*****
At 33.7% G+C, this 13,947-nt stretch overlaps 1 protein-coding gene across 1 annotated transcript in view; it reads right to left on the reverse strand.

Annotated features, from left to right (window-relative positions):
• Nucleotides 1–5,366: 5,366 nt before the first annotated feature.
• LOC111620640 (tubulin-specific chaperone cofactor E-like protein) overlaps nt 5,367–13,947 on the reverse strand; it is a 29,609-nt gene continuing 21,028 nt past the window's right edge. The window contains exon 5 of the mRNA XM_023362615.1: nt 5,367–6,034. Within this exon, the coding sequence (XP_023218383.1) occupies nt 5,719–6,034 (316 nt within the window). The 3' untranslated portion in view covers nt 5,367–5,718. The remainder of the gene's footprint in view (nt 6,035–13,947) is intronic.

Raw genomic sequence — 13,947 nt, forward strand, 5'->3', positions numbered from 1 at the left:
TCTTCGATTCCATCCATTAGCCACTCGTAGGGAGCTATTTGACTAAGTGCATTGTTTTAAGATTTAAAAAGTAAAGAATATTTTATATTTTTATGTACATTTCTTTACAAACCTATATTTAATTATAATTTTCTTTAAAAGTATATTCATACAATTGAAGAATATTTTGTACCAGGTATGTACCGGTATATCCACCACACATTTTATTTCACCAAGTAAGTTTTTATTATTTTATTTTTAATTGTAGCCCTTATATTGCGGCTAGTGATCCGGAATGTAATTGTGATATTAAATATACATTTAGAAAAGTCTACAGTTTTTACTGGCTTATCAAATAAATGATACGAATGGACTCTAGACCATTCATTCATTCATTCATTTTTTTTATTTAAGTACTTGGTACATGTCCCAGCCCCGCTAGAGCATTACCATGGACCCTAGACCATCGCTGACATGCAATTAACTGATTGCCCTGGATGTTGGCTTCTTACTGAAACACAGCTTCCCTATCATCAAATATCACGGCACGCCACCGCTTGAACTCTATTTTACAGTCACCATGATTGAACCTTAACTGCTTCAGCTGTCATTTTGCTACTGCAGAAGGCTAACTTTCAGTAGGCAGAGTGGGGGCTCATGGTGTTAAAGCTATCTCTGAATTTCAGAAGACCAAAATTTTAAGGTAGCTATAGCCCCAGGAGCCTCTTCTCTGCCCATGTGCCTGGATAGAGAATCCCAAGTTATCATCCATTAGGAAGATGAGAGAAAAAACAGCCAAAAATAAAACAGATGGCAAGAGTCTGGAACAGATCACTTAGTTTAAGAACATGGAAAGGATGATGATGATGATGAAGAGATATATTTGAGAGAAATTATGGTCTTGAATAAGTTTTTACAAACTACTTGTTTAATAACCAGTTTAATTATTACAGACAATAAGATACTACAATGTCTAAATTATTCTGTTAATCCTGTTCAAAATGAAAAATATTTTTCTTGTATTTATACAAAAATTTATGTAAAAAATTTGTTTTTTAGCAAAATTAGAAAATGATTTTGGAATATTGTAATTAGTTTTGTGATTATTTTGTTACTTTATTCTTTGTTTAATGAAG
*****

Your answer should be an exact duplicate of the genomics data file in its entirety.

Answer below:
At 33.7% G+C, this 13,947-nt stretch overlaps 1 protein-coding gene across 1 annotated transcript in view; it reads right to left on the reverse strand.

Annotated features, from left to right (window-relative positions):
• Nucleotides 1–5,366: 5,366 nt before the first annotated feature.
• LOC111620640 (tubulin-specific chaperone cofactor E-like protein) overlaps nt 5,367–13,947 on the reverse strand; it is a 29,609-nt gene continuing 21,028 nt past the window's right edge. The window contains exon 5 of the mRNA XM_023362615.1: nt 5,367–6,034. Within this exon, the coding sequence (XP_023218383.1) occupies nt 5,719–6,034 (316 nt within the window). The 3' untranslated portion in view covers nt 5,367–5,718. The remainder of the gene's footprint in view (nt 6,035–13,947) is intronic.

Raw genomic sequence — 13,947 nt, forward strand, 5'->3', positions numbered from 1 at the left:
TCTTCGATTCCATCCATTAGCCACTCGTAGGGAGCTATTTGACTAAGTGCATTGTTTTAAGATTTAAAAAGTAAAGAATATTTTATATTTTTATGTACATTTCTTTACAAACCTATATTTAATTATAATTTTCTTTAAAAGTATATTCATACAATTGAAGAATATTTTGTACCAGGTATGTACCGGTATATCCACCACACATTTTATTTCACCAAGTAAGTTTTTATTATTTTATTTTTAATTGTAGCCCTTATATTGCGGCTAGTGATCCGGAATGTAATTGTGATATTAAATATACATTTAGAAAAGTCTACAGTTTTTACTGGCTTATCAAATAAATGATACGAATGGACTCTAGACCATTCATTCATTCATTCATTTTTTTTATTTAAGTACTTGGTACATGTCCCAGCCCCGCTAGAGCATTACCATGGACCCTAGACCATCGCTGACATGCAATTAACTGATTGCCCTGGATGTTGGCTTCTTACTGAAACACAGCTTCCCTATCATCAAATATCACGGCACGCCACCGCTTGAACTCTATTTTACAGTCACCATGATTGAACCTTAACTGCTTCAGCTGTCATTTTGCTACTGCAGAAGGCTAACTTTCAGTAGGCAGAGTGGGGGCTCATGGTGTTAAAGCTATCTCTGAATTTCAGAAGACCAAAATTTTAAGGTAGCTATAGCCCCAGGAGCCTCTTCTCTGCCCATGTGCCTGGATAGAGAATCCCAAGTTATCATCCATTAGGAAGATGAGAGAAAAAACAGCCAAAAATAAAACAGATGGCAAGAGTCTGGAACAGATCACTTAGTTTAAGAACATGGAAAGGATGATGATGATGATGAAGAGATATATTTGAGAGAAATTATGGTCTTGAATAAGTTTTTACAAACTACTTGTTTAATAACCAGTTTAATTATTACAGACAATAAGATACTACAATGTCTAAATTATTCTGTTAATCCTGTTCAAAATGAAAAATATTTTTCTTGTATTTATACAAAAATTTATGTAAAAAATTTGTTTTTTAGCAAAATTAGAAAATGATTTTGGAATATTGTAATTAGTTTTGTGATTATTTTGTTACTTTATTCTTTGTTTAATGAAG